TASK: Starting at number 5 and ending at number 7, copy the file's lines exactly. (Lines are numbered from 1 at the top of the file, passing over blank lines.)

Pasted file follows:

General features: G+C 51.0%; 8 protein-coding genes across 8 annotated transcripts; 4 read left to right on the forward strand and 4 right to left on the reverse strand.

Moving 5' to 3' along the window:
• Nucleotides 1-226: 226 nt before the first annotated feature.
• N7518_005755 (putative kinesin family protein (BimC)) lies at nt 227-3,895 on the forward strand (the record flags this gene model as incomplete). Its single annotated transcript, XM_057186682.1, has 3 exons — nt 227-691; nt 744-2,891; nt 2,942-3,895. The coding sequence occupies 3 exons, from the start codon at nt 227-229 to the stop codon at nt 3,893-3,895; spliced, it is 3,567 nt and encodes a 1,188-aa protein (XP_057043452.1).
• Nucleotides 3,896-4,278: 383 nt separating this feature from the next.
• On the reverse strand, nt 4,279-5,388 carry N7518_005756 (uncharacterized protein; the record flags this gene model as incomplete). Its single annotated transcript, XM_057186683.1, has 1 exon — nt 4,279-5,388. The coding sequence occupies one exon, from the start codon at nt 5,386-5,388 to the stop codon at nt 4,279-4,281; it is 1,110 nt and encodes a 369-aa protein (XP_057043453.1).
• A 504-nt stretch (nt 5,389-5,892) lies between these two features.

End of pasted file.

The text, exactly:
• Nucleotides 3,896-4,278: 383 nt separating this feature from the next.
• On the reverse strand, nt 4,279-5,388 carry N7518_005756 (uncharacterized protein; the record flags this gene model as incomplete). Its single annotated transcript, XM_057186683.1, has 1 exon — nt 4,279-5,388. The coding sequence occupies one exon, from the start codon at nt 5,386-5,388 to the stop codon at nt 4,279-4,281; it is 1,110 nt and encodes a 369-aa protein (XP_057043453.1).
• A 504-nt stretch (nt 5,389-5,892) lies between these two features.